Gene Editing/CRISPR etc

science

#1

Been mulling over this a little bit recently given the US Senior Scientific Committee recently green lit further research into performing gene editing on embryos

Whilst I’m happy that further work is being done in this area, I’ve been pondering wondering whether ethics is capable of keeping up with how quickly this technology is being developed and I wonder whether ultimately there’s going to be relatively few people who actually benefit from this. Anyone else reading about this stuff? Too serious for a Friday morning? Probably.


#2

probably gonna watch Gattaca tonight.


#3

It sounds kinda unavoidably like an experimental project

‘One such consequence could be the introduction of new heritable conditions, diseases, or mutations, which only become evident once the embryos mature into people.’

yeah not sure this can ever be fully ethically justified anyway


#4

Not a great film.


#5

It seems a bit light on the actual science there, or rather it’s written in a sensationalist way. It doesn’t sound like anyone’s about to make designer babies at all.


#6

The technology has actually evolved quite a bit here’s a a fairly decent summary about how it works.

Just to add, in China this technology was used on nonviable fetuses (with varying levels of success).


#7

This is potentially very bad.


#8

CRISPr is potentially very, very good.


#9

Crispr sounds like the dating app I can get right behind


#10

Potentially, yes. Capitalism will potentially fuck everything up though.


#11

There is a requirement (if there isn’t already) for strict laws to be put in place to govern the use of such technology. Clearly this won’t happen everywhere however.


#12

seems a pretty garbled argument tbh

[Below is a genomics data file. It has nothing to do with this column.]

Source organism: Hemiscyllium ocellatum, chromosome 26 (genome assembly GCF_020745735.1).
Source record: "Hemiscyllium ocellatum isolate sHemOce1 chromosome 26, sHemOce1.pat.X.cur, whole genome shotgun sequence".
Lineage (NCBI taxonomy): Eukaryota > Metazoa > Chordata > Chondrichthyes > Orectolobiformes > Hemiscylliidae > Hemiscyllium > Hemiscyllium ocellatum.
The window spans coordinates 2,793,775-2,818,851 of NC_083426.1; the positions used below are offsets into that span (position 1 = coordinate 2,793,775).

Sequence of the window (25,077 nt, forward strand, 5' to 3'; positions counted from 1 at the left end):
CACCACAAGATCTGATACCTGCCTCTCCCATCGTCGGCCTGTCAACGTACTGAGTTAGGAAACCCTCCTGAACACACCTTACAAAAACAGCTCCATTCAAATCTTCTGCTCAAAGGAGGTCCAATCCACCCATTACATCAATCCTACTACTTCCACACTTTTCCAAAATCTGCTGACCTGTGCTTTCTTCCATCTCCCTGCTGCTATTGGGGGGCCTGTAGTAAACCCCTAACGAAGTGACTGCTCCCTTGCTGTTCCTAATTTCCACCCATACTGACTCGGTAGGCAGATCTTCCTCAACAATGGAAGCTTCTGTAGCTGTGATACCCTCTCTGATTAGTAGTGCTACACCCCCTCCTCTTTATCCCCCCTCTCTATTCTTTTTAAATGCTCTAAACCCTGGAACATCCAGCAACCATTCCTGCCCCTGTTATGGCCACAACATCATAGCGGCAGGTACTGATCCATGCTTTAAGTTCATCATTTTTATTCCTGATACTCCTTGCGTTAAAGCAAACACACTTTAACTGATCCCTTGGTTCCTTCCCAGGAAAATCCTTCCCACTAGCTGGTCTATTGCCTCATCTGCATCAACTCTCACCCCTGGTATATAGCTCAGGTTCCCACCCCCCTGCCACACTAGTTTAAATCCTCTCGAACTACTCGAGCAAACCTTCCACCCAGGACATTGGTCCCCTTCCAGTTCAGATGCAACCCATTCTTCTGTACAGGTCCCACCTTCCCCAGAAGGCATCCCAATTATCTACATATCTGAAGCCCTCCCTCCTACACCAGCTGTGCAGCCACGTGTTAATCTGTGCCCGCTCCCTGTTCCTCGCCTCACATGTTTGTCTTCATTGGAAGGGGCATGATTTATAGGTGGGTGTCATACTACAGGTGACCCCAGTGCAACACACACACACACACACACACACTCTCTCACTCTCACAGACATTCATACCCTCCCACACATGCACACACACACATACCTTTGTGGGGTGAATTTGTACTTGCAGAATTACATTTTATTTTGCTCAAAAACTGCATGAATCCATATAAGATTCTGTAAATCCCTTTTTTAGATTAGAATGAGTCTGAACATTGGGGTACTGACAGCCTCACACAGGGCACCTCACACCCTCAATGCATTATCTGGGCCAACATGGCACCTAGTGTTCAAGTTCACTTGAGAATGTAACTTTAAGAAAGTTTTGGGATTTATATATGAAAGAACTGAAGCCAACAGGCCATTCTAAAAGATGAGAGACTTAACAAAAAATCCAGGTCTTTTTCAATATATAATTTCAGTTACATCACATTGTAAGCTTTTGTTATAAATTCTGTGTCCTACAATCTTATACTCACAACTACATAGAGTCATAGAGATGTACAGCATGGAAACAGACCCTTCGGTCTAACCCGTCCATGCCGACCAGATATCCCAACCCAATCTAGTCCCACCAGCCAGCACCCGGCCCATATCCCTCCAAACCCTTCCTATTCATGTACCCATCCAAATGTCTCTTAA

"Once you start creating a society in which rich people’s children get biological advantages over other children, basic notions of human equality go out the window"

Ummm, I think a far greater, current issue of human equality is rich people’s children inheriting and retaining wealth, and all the immediate benefits that allows, rather than some vague notion I could maybe boost my rich kid’s IQ by a few points and have blue eyes


#13

I think the argument is that this technology has the potential to further solidify inequality, as poor people and rich people will be physically distinguishable more so than they are now.


#14

also has the potential for massive cost savings in the health system via preventative medicine, meaning we don’t have to spend trillions on treatment as nobody has diseases, and everyone is healthy and can work until they are 1000 and hoverboards


#15

Not arguing that it doesn’t have the potential to be amazing, but in a potentially NHS-less future it could result in a dystopian nightmare world.

Have you not seen Gattaca???


#16

I find aspects of that article a little all over the place. For one thing the current genetic testing surely means that the primary way of dealing with genetic illnesses is through abortion which for many people for various reasons might not be the route they want to go. CRISPR would simply provide an alternative.

I’m also not sure why he discusses genetic enhancement in the context of three parents children as this was specifically developed to assist babies who would otherwise be born with malfunctioning mitochondria, otherwise there’s nothing that different from having the child born “naturally”.

I would agree that there’s a degree of social inequality that could be exacerbated by the technology however just like Im_On_Safari suggested up above ultimately this is far less effective than the selection bias that is already in place in our current society (and societies all over the world).


#17

mate, the robot masters aren’t even gonna let us breed in 40 years time


#18

Aye, I’m not fully behind the article by any means. I would happily endorse preventing heritable disease as part of a socialised healthcare system. I don’t agree with the author that current screening methods combined with abortions are good enough in an ideal world.

But it’s not difficult to imagine a scenario where the technology is only available to rich people. I mean that’s just how healthcare is in the US for example. And who knows whether we’ll still have an NHS when this technology is economically viable on a large scale.

EDIT: I also don’t really know what he’s on about re: curing mitochondrial disease.


#19

Absolutely fair point.


#20

Yeah but I think this is just the cherry on top of runaway neoliberalism continuing it’s pattern of creating relative poverty, absolute poverty and inequality on an ever widening scale all over the world.